The term thanatosensitive is derived from the ancient Greek mythological personification of death, Thanatos (Greek: Θάνατος (Thánatos), "Death"), which is itself a term associated with the notion of the death drive common to twentieth-century post-Freudian thought. This inter- or multi-disciplinarity is crucial to thanatosensitive investigation because, unlike many areas of HCI research, studies of death and mortality are rarely amenable to laboratory study or traditional fieldwork approaches. As Massimi and Charise argue, the critical humanist aspect of thanatosensitivity effectively offers "a non-invasive strategy for better understanding the conceptual and practical issues surrounding death, computing, and human experience".
7- The soul Dystopia "Soul's Corpse road":
Corpse roads provided a practical means for transporting corpses, often from remote communities, to cemeteries that had burial rights, such as parish churches and chapels of ease. In Britain, such routes can also be known by a number of other names: bier road, burial road, coffin road, coffin line, lyke or lych way, funeral road, procession way, corpse way, etc. Such "church-ways" have developed a great deal of associated folklore regarding wraiths, spirits, ghosts, etc.
8- Afterlife Necromancy (Soulnekyia)
The afterlife (also referred to as life after death, the Hereafter, the Next World, or the Other Side) is the belief that a part of, or essence of, or soul of an individual, which carries with it and confers personal identity, survives the death of the body of this world and this lifetime, by natural or supernatural means, in contrast to the belief in eternal oblivion after death. In some popular views, this continued existence often takes place in a spiritual realm, and in other popular views, the individual may be reborn into this world and begin the life cycle over again, likely with no memory of what they have done in the past. In this latter view, such rebirths and deaths may take place over and over again continuously until the individual gains entry to a spiritual realm. Major views on the afterlife derive from religion, esotericism and metaphysics.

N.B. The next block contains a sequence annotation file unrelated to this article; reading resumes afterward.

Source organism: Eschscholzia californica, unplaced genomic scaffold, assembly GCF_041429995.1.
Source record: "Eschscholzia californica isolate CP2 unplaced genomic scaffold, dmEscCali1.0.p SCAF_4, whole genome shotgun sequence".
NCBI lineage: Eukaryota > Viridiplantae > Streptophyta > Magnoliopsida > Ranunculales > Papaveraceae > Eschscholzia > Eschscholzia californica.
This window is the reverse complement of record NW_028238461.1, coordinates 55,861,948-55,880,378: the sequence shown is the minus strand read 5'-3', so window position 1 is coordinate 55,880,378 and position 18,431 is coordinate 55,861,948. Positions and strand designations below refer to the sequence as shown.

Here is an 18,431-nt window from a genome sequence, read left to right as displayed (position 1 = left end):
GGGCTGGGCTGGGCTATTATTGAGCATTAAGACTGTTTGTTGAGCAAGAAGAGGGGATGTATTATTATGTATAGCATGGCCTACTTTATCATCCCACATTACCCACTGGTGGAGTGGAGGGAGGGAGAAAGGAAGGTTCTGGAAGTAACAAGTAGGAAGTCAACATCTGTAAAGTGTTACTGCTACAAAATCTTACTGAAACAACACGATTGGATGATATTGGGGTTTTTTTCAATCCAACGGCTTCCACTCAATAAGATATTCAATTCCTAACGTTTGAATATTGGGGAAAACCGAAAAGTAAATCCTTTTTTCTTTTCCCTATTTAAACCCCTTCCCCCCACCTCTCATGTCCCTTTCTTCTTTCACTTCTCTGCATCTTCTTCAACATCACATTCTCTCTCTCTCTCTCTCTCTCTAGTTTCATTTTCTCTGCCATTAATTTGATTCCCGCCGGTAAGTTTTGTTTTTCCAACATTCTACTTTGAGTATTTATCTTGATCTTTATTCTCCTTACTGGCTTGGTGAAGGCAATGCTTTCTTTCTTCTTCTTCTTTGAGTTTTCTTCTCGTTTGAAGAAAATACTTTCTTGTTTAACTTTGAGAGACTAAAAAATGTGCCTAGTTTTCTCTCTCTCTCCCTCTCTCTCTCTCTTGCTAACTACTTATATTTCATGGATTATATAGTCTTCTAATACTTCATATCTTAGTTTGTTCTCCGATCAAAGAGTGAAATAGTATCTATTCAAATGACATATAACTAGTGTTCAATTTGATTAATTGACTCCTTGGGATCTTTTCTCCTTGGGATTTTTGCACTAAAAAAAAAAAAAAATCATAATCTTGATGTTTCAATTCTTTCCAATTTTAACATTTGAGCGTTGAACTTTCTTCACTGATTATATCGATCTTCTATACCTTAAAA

Some belief systems, such as those in the Abrahamic tradition, hold that the dead go to a specific plane of existence after death, as determined by a god, gods, or other divine judgment, based on their actions or beliefs during life. In contrast, in systems of reincarnation, such as those in the Dharmic tradition, the nature of the continued existence is determined directly by the actions of the individual in the ended life, rather than through the decision of another being.
In ancient Greek cult-practice and literature, a nekyia is a "rite by which ghosts were called up and questioned about the future," i.e., necromancy. A nekyia is not necessarily the same thing as a katabasis. While they both afford the opportunity to converse with the dead, only a katabasis is the actual, physical journey to the underworld undertaken by several heroes in Greek and Roman myth.
9- Everythin to nothing world, nothing to everything world
Nothing is no thing, denoting the absence of something. Nothing is a pronoun associated with nothingness, which is also an adjective, and an object as a concept.
In nontechnical uses, nothing denotes things lacking importance, interest, value, relevance, or significance. Nothingness is the state of being nothing, the state of nonexistence of anything, or the property of having nothing.Everything (or every thing), is all that exists; the opposite of nothing, or its complement. The totality of things relevant to some subject matter. Without expressed or implied limits, it may refer to anything. The Universe is often defined as everything that exists. It may refer to an anthropocentric worldview, , or the sum of human experience, history, and the human condition in general.